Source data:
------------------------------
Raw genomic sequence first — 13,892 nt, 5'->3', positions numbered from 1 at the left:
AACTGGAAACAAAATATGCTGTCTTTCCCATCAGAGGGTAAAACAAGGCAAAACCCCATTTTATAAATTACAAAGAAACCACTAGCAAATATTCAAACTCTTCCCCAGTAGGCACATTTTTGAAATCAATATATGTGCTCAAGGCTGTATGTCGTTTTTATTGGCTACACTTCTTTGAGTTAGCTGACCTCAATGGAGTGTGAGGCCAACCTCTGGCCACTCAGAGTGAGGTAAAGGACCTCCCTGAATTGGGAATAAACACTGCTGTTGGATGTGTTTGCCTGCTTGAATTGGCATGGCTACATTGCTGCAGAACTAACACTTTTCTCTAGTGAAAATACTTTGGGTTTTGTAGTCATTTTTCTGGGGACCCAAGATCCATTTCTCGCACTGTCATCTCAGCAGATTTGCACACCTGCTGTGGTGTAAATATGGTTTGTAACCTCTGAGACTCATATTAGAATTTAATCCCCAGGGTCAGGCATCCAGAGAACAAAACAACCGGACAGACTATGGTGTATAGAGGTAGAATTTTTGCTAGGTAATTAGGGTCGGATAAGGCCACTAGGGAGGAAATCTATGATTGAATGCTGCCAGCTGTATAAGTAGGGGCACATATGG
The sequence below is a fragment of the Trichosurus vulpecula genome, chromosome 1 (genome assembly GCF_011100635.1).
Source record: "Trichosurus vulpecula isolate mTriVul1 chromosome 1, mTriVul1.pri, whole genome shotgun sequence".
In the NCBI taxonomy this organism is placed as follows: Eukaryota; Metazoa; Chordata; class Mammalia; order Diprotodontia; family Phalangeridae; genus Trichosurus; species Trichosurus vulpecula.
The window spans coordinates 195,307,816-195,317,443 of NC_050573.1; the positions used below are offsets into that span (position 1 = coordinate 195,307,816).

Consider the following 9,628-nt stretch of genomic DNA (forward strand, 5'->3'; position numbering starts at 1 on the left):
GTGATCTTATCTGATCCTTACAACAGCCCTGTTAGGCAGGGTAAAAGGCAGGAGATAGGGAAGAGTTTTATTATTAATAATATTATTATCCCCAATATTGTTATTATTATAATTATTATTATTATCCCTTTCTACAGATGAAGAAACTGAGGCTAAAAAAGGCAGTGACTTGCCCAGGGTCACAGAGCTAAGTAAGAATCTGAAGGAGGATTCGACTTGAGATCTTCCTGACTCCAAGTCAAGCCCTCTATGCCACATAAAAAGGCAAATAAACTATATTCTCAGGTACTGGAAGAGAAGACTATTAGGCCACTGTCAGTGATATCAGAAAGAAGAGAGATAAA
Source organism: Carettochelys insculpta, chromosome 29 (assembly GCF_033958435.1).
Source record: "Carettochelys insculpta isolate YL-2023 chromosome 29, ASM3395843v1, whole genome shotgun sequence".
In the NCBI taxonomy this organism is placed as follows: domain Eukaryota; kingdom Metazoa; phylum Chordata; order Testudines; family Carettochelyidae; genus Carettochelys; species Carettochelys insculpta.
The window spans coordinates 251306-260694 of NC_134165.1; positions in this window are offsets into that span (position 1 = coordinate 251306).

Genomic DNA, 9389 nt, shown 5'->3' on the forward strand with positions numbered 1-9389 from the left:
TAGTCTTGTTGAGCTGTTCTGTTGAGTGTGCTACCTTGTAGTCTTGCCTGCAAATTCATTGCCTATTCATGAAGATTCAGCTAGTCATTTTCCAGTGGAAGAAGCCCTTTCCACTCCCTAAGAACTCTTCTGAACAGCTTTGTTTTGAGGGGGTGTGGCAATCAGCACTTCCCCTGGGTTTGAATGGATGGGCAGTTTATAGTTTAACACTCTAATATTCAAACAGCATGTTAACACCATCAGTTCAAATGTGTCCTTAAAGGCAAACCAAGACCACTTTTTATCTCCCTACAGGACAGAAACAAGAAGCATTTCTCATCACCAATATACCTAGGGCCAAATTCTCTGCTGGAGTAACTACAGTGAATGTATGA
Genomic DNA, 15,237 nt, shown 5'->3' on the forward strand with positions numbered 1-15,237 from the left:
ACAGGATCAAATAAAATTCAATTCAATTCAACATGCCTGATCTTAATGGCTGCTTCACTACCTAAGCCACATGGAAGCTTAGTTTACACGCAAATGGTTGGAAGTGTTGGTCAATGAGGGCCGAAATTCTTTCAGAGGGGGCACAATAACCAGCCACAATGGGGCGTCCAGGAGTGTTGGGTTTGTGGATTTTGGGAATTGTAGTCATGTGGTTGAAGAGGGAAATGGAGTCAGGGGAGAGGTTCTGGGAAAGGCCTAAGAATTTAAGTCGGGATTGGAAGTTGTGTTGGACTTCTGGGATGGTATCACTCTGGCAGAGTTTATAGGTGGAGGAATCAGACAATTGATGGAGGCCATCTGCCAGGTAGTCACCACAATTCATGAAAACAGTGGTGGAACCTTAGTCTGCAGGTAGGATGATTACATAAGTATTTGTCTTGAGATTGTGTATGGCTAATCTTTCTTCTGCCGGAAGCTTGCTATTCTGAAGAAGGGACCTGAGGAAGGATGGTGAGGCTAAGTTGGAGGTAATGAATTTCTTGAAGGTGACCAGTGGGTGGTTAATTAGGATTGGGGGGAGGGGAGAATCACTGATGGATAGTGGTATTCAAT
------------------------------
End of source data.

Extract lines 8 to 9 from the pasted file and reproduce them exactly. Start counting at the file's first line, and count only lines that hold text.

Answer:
GTGATCTTATCTGATCCTTACAACAGCCCTGTTAGGCAGGGTAAAAGGCAGGAGATAGGGAAGAGTTTTATTATTAATAATATTATTATCCCCAATATTGTTATTATTATAATTATTATTATTATCCCTTTCTACAGATGAAGAAACTGAGGCTAAAAAAGGCAGTGACTTGCCCAGGGTCACAGAGCTAAGTAAGAATCTGAAGGAGGATTCGACTTGAGATCTTCCTGACTCCAAGTCAAGCCCTCTATGCCACATAAAAAGGCAAATAAACTATATTCTCAGGTACTGGAAGAGAAGACTATTAGGCCACTGTCAGTGATATCAGAAAGAAGAGAGATAAA
Source organism: Carettochelys insculpta, chromosome 29 (assembly GCF_033958435.1).